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Original Issue

Long, Strange Trips For these three solo adventurers, the methods of travel may differ, but the goal is the same: to circle the planet all by themselves

Anyone who thinks the task of sailing the globe belongs to crusty
old sea captains should meet Ellen MacArthur, an Englishwoman who
gained instant celebrity in February 2001 when, at age 24, she
became the fastest woman and the youngest person to complete a
nonstop solo loop around the world in a sailboat (three months,
12 days). Earlier this year MacArthur attempted to set the record
for the speediest circumnavigation by a crewed boat. She and her
13-man crew were on record-setting pace when her ship, Kingfisher
2, lost its mast in the southern Indian Ocean. But you can't keep
a good woman down: In early April, MacArthur said that in 2004
she will begin chasing a new set of world records, which could
include the records for fastest transatlantic and solo
around-the-world voyages.

MacArthur is not alone in her pursuit of globe-spanning glory. In
late May, Britain's Robert Garside expects to jog into New Delhi,
thus bringing an end to either one of the greatest runs or one of
the most outlandish charades of all time (SI, July 1, 2002). As
of last week Garside, 36, was in Mangalore, India, some 1,100
miles from his finish line, the India Gate, where he began his
global jog in 1997. Though he admits to having made false claims
about where he has run, Garside insists that his trek is more
truth than fiction. Unbowed by criticism of his stunt, he
recently said that he's now considering a swim around the world,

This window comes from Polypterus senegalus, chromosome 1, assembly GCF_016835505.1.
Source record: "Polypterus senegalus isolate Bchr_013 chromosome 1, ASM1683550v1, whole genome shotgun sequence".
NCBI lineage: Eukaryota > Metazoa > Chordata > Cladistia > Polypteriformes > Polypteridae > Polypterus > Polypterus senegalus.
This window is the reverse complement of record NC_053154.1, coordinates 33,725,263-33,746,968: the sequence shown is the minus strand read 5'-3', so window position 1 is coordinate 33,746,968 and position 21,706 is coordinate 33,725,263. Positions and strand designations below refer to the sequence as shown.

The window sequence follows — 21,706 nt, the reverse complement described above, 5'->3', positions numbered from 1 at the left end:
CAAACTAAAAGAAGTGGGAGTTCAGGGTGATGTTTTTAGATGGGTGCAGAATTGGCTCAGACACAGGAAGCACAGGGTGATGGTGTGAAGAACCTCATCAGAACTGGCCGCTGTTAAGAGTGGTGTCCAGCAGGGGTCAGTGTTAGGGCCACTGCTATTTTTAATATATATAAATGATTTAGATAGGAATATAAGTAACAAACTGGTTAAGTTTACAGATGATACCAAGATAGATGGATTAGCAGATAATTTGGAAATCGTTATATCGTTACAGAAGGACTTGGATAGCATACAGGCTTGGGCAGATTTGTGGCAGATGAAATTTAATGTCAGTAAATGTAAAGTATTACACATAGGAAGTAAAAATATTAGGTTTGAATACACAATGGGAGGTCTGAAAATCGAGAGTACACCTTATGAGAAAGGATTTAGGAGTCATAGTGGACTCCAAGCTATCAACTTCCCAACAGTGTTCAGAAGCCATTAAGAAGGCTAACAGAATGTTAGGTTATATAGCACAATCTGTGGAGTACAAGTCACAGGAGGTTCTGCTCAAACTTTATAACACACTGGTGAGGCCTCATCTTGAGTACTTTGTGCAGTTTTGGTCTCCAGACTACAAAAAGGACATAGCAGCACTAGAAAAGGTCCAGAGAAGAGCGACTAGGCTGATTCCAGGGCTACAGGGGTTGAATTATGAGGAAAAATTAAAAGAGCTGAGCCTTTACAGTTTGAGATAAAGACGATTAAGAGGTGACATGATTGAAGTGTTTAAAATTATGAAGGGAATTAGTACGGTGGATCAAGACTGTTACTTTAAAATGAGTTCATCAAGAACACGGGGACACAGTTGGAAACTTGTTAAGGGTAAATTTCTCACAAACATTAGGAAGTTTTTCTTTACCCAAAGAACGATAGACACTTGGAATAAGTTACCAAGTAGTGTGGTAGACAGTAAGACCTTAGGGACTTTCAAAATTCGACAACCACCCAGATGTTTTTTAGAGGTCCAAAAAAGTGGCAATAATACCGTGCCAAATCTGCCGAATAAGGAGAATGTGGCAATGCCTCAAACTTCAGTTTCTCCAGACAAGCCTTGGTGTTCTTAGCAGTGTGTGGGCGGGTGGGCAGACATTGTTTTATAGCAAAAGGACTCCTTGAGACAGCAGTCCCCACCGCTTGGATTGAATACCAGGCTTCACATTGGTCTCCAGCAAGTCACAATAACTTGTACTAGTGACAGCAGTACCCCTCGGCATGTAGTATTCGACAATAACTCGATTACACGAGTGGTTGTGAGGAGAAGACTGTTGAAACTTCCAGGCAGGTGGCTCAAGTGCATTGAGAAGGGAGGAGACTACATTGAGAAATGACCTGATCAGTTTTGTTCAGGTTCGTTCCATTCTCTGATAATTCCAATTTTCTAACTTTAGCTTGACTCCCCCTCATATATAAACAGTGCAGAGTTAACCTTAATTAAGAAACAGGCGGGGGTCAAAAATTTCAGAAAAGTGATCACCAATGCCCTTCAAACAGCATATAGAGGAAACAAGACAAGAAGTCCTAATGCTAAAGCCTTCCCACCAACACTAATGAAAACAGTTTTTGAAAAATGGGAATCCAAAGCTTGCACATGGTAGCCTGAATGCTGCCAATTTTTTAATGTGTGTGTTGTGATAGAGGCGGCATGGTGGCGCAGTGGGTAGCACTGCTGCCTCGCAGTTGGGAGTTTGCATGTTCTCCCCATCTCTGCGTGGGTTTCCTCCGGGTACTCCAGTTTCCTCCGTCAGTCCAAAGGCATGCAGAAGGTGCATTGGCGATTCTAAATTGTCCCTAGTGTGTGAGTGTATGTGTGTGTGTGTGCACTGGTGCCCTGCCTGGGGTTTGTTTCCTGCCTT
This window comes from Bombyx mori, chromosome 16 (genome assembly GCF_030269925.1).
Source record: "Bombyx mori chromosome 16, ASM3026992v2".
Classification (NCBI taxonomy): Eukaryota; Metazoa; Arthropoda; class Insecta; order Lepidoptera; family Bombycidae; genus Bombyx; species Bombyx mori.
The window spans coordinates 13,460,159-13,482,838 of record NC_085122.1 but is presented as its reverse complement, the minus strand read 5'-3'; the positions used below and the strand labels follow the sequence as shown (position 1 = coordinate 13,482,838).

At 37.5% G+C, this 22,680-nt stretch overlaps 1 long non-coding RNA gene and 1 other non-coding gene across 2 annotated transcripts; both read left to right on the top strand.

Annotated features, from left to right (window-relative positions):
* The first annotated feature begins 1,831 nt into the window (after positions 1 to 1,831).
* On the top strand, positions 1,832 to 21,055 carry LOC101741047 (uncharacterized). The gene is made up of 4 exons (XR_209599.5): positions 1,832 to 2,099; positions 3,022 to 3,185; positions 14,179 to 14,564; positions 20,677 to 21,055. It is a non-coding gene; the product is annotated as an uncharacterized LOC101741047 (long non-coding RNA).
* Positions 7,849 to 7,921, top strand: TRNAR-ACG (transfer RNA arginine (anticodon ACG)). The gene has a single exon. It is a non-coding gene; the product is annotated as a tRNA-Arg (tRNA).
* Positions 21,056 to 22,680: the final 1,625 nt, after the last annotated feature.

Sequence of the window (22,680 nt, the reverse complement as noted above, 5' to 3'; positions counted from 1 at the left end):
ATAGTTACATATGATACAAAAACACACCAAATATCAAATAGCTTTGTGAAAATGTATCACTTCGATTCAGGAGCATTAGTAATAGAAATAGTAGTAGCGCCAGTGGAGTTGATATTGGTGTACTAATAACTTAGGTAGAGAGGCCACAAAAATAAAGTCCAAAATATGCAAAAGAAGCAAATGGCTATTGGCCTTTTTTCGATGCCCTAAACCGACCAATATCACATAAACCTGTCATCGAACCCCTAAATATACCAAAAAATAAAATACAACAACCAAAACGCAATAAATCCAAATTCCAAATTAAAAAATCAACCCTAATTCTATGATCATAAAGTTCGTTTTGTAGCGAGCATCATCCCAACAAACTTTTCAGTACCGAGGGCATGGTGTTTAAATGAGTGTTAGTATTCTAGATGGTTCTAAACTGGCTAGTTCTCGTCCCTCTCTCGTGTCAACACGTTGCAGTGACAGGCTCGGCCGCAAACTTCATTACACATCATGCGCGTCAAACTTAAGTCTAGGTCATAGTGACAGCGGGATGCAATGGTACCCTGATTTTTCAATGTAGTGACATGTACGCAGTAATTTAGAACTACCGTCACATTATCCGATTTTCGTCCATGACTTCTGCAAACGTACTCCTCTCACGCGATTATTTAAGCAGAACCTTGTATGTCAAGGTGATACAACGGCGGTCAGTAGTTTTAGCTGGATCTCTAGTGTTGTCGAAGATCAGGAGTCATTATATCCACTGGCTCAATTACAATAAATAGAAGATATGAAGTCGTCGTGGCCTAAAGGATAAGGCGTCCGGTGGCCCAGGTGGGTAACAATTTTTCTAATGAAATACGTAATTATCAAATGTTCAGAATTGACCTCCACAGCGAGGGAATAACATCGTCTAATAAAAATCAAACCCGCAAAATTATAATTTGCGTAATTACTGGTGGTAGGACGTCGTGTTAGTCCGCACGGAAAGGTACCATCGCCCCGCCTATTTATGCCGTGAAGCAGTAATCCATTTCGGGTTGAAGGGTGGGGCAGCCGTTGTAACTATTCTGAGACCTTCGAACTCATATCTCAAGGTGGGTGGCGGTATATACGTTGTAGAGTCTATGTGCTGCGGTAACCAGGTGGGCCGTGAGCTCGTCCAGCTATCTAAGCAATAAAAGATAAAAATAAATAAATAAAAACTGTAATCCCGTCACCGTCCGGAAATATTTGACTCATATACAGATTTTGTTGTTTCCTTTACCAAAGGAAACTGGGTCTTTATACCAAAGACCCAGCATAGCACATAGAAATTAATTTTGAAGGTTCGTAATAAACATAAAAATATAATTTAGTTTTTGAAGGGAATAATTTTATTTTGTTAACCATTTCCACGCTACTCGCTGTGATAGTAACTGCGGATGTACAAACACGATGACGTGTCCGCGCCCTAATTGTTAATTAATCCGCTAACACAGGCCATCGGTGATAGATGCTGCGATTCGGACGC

though, he confesses, he's not a very strong swimmer.

Erden Eruc doesn't plan to merely circle the globe--he intends to
hit its highest points, too. As a tribute to his friend, the
adventurer Goran Kropp, who died when the two were climbing
together in Washington in September 2002, Eruc will climb the
tallest peaks on six continents, rowing or biking between them.
He began his trek in February, cycling 2,300 miles from his home
in Seattle to Alaska's Mount McKinley, which he will attempt to
climb later this month. Eruc expects his expedition to take four
years, for funding reasons as much as physical ones. His most
ambitious leg: rowing up the Red Sea, in a region where
hospitality toward an American in a rowboat is far from assured.
Eruc's hope is that Muslims, no stranger to pilgrimages, will
appreciate the spiritual nature of his undertaking. "I think
given enough time," he says, "I would be able to inspire them as
well." --Bill Syken

COLOR PHOTO: ERDEN ERUC/AROUND-N-OVER.COM VERSATILE To honor a friend, Eruc will bike or row to six of theworld's tallest peaks and climb them.

COLOR PHOTO: ROBERT GARSIDE/FSP INDIA JONES Garside is within 1,100 miles of New Delhi.